We began with a Breakout, designed by Nova Scotia teacher Jeff Hennigar. To keep things interesting I added a Pigpen cipher and used a QR code to access some documents. We managed to solve many of the interesting multi-step puzzles and crack four of the five locks to get into the box. But alas the clock ran out on us. Just thirty seconds more, re-checking the order of that pesky four digit lock, and we were out! The images below are captioned (mouse over the bottom of each one) so you can follow the action. Note the “sad face” photo at the end. I secretly think my students prefer posing for it more than smiling for the victory shot.

All that thinking and team work generated curiosity about the characters, conflicts, and plot of this human and animal story. Huzzahnians, you have two things to tell us in your quality comment comment today: first about the Breakout, then about your predictions for Pax.

Refer to our commenting guidelines. Make it a good ‘un!

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Judging a Book by Its Cover

I pick up a book and take a look.

For me that’s the first step in choosing a novel. I look at the front cover, read the title, consider the author. Do I know him or her? I read the back cover blurb. Does it grab my attention and make me think? I look for awards or recognitions on the front cover such as the Newbery Medal or the Canadian Library Association Award. If there are reviews on the back cover or inside, I consider them too. I begin to anticipate, predict, infer…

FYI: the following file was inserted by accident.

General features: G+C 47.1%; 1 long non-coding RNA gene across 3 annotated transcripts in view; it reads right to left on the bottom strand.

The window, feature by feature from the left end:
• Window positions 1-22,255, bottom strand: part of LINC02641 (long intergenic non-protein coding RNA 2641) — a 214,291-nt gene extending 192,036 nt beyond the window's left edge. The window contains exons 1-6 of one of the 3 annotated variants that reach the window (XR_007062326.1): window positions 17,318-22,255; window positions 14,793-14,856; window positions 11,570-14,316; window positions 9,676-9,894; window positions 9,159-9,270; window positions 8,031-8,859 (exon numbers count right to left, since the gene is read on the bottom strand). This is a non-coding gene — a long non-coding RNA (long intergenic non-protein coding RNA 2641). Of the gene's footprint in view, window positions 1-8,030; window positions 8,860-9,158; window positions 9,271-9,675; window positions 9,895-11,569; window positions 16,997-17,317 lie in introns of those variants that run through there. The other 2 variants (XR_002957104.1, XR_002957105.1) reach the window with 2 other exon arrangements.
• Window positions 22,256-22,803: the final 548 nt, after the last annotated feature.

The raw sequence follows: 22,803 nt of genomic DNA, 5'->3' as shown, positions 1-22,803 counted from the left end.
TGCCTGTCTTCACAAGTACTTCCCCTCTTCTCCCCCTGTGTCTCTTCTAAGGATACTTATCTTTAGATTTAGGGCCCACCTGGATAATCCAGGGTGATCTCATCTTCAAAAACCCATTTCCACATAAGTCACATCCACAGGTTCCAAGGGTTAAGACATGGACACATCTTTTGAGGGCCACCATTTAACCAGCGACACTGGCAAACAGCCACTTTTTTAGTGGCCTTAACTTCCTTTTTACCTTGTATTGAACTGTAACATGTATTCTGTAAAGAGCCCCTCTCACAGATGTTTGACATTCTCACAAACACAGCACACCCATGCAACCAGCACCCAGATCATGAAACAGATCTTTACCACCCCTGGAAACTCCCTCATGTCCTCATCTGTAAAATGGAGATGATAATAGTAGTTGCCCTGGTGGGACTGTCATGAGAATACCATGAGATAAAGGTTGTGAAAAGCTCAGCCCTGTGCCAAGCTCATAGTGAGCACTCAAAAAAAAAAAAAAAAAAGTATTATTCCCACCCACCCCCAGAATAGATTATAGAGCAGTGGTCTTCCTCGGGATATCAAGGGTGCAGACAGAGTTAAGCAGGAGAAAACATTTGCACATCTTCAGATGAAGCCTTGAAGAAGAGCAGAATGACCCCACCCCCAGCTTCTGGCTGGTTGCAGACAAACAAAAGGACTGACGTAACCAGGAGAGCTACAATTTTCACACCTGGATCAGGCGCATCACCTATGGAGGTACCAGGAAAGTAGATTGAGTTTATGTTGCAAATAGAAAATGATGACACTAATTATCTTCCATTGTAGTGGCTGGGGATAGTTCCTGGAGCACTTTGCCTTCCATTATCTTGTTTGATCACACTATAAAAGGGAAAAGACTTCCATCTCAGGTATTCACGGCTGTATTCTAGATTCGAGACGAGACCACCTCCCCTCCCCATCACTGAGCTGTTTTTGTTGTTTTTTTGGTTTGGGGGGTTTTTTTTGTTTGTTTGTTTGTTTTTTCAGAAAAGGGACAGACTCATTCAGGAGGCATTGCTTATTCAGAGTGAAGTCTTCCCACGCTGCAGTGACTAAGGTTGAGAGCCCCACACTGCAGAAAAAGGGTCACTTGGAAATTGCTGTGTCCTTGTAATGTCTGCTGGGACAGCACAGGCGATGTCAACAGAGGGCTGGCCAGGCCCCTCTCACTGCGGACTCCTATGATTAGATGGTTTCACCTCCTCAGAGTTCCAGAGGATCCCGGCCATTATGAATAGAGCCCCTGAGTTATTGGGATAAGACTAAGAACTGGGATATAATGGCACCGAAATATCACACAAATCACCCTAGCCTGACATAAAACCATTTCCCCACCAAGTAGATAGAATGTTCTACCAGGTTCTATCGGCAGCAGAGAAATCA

And then I start to read. 

We are going to be taking part in a world-wide event called the Global Read Aloud. That means I will read a book to you, just as thousands of other teachers will do around the world. Through various digital tools we will connect with other classes to share our observations.

Here is our book. Take a look:

(Click images to enlarge)
In your comment below:

  • Describe what you see on the cover–what details (evidence) do you notice and what do you infer?
  • When you read the blurb on the back cover, what do you predict and why (what evidence do you use)?
  • What kinds of feelings does this book stir up?

I look forward to reading your thoughts.

 

Looking for a good read?

just like daddy _roger smithCurl up with any of these fabulous books:

Do you like fantasy adventure stories with dragons and quests? Josh, Mason, Greyson, and Savannah have some suggestions. Or fantasy adventure without dragons? Priya has a book for you.

Do you like to be creeped out by horror stories? Read Ben‘s post.

How about novels set in a not-so-bright future: Danny and Riley have some hot titles.

Survivor fan? See what Solana recommends.

How do you feel about a book that is made into a movie? Read Lizzie’s opinion.

Are you a Wimpy Kid fan? John and Tyrone have reviews.

Bet there are a few Twilight fans out there: read expert opinions from Tyler and Tat (coming soon).

Do you enjoy a trip down memory lane to the books of your childhood? Rosa chats about a famous meal.

How about the “Teen Drama” genre: Payton has a book for you.

If you like books that make you feel sad, check out Jaiden and Rebekah’s posts.

Remember Charlie and the Chocolate Factory? How about these Dahl classics, reviewed by Eric.

Our avid readers will continue to give updates on the best of kids’ books…come back for more!

Image: Just Like Daddy from Roger Smith